The duo spent two terms at École Philippe Gaulier in 2021 and 2022, where BAFTA award winners Emma Thompson, Helena Bonham Carter and Sacha Baron Cohen honed their skills. With a reputation for blunt statements, harsh truths and “colourful” language, 80-year-old Gaulier certainly has a cult popularity.
Credit - Steve Ullathorn
“There’s a lot of legacies behind the school and it can feel like a bit of a cult at times. It felt important not to get too caught up with this,” said Mikey. “Gaulier himself was an incredibly funny and sensitive teacher. We were both quite lucky to get away from the worst of his scoldings. It’s not a style of teaching we’d recommend for everybody, but one that we got a lot out of. The whole experience was very intense but incredibly fun. I think learning to pretend to fall and whack your head was probably the most classic clown school thing we did. It was great to get that close to a group of [like-minded] people and share so many lovely moments. Weirdly I found [studying] Shakespeare to be a lot funnier than I thought it would be. It was great to find the fun in these old and classical scripts.”
The Lovely Boys, who also perform as their alter-egos The Naughty Boys, recently ventured back to the Fringe Festival to showcase their talents in front of more than 1,000 revellers.
“There’s such a lovely supportive community of artists who frequent the Fringe. As DIY artists, it’s important to look after each other. There’s something special about a live performance. It felt great to be able to show our work to that many people. We were lucky enough to gain a little bit of kudos via word-of-mouth near the start of the run. A favourite for both of us was Colin Hoult. His newest show ‘The Death of Anna Mann’ was absolutely amazing. Some of the best character comedy you could ever hope to see.”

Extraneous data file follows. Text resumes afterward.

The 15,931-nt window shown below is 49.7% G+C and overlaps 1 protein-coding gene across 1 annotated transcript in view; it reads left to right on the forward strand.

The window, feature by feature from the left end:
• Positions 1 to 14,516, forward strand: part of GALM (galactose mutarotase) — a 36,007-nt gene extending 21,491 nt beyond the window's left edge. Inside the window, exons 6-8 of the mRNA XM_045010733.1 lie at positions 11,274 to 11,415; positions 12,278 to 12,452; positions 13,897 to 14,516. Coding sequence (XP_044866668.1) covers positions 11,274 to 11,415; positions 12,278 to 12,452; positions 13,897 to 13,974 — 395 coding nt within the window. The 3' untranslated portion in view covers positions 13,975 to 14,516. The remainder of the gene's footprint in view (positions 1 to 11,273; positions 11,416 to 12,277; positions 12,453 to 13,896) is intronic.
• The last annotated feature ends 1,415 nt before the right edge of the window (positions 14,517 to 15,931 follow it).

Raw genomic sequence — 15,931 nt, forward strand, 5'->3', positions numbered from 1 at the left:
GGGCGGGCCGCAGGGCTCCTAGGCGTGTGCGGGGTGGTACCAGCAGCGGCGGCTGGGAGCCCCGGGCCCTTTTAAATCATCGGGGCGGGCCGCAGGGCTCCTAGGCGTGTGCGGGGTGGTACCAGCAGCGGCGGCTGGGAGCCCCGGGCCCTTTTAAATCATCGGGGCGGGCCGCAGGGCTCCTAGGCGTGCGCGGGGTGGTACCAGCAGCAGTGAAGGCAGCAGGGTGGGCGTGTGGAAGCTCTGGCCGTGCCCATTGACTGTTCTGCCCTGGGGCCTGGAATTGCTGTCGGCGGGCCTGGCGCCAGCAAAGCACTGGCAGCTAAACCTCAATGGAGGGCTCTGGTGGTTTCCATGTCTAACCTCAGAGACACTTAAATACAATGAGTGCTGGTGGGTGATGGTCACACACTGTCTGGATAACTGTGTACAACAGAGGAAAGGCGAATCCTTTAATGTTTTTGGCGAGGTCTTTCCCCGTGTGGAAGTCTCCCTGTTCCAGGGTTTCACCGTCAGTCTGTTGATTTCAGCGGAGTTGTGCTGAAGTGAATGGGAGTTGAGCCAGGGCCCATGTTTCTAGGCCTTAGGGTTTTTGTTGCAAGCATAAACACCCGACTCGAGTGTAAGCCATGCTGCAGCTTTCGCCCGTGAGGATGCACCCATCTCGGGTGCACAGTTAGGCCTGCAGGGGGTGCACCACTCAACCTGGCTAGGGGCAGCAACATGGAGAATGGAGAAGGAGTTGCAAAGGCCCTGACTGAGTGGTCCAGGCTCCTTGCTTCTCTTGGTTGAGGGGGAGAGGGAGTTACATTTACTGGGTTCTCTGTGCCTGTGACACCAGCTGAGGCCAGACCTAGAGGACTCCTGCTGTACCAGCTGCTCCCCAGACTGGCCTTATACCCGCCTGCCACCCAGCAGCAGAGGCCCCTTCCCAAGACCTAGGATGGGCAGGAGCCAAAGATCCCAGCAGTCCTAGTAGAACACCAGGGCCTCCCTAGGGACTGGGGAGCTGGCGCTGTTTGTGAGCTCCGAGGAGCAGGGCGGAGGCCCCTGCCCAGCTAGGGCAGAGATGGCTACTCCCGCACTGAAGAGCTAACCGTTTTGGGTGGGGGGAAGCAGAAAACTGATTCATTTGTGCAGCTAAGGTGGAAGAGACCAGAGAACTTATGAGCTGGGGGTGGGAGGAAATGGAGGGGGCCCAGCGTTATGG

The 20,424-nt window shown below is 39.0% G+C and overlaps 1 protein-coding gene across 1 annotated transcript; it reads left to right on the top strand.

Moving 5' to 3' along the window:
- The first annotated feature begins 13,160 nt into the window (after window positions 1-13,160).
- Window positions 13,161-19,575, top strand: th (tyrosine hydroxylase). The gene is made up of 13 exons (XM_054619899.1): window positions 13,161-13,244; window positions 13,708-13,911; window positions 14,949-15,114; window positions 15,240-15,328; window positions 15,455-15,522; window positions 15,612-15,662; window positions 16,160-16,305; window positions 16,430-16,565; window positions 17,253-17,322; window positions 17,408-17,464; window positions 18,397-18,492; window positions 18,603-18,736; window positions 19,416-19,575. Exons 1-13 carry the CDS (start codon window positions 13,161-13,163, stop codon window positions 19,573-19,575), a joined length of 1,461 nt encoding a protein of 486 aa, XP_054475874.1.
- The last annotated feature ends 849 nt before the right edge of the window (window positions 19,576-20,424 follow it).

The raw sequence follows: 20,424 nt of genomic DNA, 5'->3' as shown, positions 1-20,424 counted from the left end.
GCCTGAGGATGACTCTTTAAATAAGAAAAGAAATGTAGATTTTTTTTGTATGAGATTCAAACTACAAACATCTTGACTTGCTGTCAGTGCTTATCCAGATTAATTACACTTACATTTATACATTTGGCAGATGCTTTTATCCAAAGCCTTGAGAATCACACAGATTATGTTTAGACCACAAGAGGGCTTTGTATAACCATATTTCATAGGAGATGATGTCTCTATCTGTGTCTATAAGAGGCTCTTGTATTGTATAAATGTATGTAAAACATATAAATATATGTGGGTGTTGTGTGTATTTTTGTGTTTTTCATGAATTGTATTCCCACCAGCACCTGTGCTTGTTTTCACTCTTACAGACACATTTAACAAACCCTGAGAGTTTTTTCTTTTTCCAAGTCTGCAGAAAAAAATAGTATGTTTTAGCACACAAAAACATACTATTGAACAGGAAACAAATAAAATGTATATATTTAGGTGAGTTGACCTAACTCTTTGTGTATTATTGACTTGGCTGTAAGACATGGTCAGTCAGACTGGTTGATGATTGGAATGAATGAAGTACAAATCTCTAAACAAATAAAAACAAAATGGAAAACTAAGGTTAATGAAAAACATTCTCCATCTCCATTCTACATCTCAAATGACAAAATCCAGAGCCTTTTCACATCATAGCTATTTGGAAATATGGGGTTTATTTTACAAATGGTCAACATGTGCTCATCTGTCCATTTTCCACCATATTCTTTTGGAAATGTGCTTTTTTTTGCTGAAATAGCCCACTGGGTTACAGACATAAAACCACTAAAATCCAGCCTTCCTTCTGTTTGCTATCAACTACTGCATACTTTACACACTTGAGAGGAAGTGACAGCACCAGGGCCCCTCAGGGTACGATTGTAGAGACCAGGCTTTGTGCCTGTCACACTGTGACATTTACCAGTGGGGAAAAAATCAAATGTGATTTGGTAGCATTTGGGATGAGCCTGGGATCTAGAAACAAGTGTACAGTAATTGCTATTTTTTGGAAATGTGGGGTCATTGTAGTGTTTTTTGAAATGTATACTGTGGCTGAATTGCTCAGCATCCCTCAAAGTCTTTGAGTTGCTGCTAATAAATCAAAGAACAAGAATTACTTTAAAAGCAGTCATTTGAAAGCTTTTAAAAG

As well as his eccentric prima donna character Eduardo, Joe has been developing a character called Frankie Monroe, a ghoulish Working Men’s club owner. While Mikey’s been engrossed in a show (no joke) about outdoor inland water and its calming effects.
Over Christmas, the pair collaborated on an adult pantomime with their good friend Freddie Hayes, a Leeds-based performance artist, comic, puppeteer, and prop maker.
“We did Jack and the Beanstalk. I was Jack and Joe played multiple roles including the evil mother and Father Christmas. It felt great to make lots of original music for the project. We both enjoyed making up silly songs, it was the perfect outlet.
“There are lots of things that need changing about the comedy circuit and the power structures it creates. We’re both massive fans of John Shuttleworth. His work is incredibly heart-warming and gentle whilst still often quite dark and surreal. He encapsulates a slice of northern alternative comedy that resonates with us. People have encouraged us to keep doing what we’re doing in our own way. In comedy, it helps to stay true to what you think is funny.”
The talented pair, who regularly perform at Hyde Park Book Club, in Headingley, Leeds, are currently working on a children’s show called Mules about a rock band. Click here to find out more about The Lovely Boys.
Image Credit - Landscape head shot photo of The Lovely Boys - Jack Hauxwell